Please summarize this as thoroughly as possible, not just that the water supply is diminishing. You should include specific examples from the movie. You might even quote the young girl who is explaining what is supposed to replenish the supply and why that is not working any more. Please give examples of lakes that have dried up, areas where people have to walk long distances to obtain water, the nature of the pollution of rivers and lakes.
2.What are the implications, short and long-term, of this difference between supply and consumption?
That is, what will it mean for societies and relations between people and nations if the demand for water cannot be met with the availability of water? How can we reconcile some people having pure water easily accessible and some people having substandard water and even that not very accessible. Is that a potential source of discord, even war? What are the repercussions to society if the population of a city or country is drinking contaminated water?
3. What does the privatization of water mean?
The movie has a lot about this and I find that students’ do not take advantage of all the information given in the movie to answer this question. It may be necessary to watch the movie more than once to get all you need out of it to answer these questions well. Start with the idea that originally all water was publicly shared. With the rise of Capitalism, water became a source of profit so individuals became the owners of water sources and sold it to members of the community. When this ended up being uneven, that is, some people got more and better water than others, the state stepped in and made water distribution public. Now there is a move to go back to the private system. Why? What wasn’t working about public facilities? What are the incentives to a community to sell their public water works to a private company? What have cities experienced when they did this? Who are the people who are going out to find sources of water to buy and sell? What are the consequences of private companies bottling water and selling it? What is the quality of that water? Who monitors it?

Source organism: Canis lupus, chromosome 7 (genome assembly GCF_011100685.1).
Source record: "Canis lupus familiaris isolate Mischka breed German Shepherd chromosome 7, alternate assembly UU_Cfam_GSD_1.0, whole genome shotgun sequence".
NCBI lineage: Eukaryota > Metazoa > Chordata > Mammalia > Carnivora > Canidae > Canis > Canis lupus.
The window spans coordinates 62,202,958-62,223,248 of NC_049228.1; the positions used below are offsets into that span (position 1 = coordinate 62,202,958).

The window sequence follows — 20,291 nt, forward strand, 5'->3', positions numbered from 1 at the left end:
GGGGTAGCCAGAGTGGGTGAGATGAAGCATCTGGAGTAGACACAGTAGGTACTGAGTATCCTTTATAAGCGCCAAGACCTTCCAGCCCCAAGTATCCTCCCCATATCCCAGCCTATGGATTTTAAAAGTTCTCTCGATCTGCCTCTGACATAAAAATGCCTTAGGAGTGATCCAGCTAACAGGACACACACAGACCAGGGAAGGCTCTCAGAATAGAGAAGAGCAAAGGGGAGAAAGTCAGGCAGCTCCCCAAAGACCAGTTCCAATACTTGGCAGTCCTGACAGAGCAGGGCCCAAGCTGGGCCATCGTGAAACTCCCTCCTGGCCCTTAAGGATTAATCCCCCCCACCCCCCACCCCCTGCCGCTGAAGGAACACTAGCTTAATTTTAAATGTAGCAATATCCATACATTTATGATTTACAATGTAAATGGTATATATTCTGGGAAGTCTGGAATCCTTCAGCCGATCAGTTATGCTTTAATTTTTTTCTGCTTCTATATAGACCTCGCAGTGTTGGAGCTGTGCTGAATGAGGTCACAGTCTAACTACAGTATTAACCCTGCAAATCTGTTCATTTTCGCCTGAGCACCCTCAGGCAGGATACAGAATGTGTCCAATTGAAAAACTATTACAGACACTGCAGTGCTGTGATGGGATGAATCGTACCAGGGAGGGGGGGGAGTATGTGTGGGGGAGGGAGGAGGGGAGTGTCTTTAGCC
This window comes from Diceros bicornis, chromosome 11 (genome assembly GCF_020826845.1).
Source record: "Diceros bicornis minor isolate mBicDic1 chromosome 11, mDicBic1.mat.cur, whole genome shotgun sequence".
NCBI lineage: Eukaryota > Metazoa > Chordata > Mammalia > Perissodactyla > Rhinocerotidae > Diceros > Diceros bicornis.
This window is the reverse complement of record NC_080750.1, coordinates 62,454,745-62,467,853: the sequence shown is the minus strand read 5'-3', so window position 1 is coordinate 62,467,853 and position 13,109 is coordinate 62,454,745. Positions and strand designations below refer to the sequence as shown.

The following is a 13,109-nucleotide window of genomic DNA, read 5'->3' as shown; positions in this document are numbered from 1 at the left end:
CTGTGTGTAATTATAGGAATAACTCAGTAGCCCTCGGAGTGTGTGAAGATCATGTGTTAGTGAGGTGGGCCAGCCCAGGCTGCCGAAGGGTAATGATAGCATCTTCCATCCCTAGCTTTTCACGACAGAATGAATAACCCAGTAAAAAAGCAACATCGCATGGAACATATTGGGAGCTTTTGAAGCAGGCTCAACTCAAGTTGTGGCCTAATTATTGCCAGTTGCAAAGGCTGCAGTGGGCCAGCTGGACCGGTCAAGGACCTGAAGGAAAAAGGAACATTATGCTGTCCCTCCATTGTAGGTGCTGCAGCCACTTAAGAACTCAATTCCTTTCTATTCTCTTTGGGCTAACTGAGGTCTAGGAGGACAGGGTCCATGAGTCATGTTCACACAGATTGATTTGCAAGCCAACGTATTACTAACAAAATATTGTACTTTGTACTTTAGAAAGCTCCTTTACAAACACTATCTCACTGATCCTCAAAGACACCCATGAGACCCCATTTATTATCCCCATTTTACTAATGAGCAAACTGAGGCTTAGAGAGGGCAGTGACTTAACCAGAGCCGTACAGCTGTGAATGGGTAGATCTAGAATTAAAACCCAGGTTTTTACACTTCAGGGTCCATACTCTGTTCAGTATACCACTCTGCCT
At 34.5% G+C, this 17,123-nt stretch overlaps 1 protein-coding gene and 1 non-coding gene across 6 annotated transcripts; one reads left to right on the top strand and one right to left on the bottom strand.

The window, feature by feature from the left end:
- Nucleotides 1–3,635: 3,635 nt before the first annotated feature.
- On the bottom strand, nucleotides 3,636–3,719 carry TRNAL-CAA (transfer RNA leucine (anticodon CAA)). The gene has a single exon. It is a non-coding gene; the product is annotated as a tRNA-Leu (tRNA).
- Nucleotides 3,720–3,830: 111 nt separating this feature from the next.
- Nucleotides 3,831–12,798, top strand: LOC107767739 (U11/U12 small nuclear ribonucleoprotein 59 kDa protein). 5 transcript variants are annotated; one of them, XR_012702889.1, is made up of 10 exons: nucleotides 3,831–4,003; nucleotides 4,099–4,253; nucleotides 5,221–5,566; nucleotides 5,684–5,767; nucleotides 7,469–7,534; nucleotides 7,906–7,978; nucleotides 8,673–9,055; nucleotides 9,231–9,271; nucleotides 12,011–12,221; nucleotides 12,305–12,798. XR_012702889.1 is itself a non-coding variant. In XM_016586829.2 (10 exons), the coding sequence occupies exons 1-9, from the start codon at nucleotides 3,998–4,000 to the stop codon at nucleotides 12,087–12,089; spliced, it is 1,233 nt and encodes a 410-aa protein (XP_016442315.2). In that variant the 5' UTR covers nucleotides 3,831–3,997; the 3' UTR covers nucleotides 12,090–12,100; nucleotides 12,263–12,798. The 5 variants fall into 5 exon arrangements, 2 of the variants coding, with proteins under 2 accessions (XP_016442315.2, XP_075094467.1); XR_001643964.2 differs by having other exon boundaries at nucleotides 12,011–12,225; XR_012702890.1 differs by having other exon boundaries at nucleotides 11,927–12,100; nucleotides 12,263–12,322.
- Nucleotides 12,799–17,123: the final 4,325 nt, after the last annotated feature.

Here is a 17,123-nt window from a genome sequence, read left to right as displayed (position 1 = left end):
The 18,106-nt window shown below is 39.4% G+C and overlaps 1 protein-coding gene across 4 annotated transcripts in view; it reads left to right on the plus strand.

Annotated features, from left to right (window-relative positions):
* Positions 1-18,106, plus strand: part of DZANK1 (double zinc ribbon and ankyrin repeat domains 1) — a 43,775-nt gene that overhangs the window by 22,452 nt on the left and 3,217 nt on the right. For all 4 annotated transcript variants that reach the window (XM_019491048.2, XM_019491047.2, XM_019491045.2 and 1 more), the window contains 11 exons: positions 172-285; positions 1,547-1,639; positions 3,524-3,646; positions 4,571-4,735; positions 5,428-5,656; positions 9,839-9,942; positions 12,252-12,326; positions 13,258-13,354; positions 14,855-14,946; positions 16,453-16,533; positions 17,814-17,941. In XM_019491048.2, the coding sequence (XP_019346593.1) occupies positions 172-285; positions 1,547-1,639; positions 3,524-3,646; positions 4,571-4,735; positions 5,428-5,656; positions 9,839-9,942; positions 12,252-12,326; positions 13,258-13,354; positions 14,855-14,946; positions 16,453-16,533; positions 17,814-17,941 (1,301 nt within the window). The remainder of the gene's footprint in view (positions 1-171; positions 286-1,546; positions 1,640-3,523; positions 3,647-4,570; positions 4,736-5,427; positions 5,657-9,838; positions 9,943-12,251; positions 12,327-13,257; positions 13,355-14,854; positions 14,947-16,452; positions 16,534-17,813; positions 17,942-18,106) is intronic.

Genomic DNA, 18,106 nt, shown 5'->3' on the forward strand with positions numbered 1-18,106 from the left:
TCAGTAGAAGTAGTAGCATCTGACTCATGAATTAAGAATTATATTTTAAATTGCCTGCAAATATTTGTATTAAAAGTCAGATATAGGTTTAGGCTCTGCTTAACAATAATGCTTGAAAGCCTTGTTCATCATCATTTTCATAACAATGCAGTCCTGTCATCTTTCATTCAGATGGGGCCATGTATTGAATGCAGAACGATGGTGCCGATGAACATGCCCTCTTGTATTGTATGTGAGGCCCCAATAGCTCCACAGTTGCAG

4. What are some of the actions individuals and groups are taking?
This question is particularly important because it places a responsibility on all of us to do something concrete about the situation. More than just watching how much water we use and not letting water run when we’re not using it, please think of how people have resisted in a positive way privatization, lack of water in developing countries, big business take-over. Please go over all the examples in the movie, especially the story of Ryan’s Well. What groups are taking matters into their hands? What communities are organizing to stop the crisis of water quality and supply? What ideas have worked the best? Is direct action such as what took place in Cochabamba, Bolivia effective? Do you have any other experience or ideas to share?
5. How does all of this impact us?
Even in the United States there are great differences in the quality and availability of water. Look into the situation in Flint, Michigan which remains unresolved in spite of the publicity given the horrible discovery of high levels of lead in the water supply several years ago. Is it only a matter of time until even those with lots of water will be affected? Is it a moral and ethical problem as well as political and economic? Has this movie made you more aware of the crisis? Do you believe it is a crisis?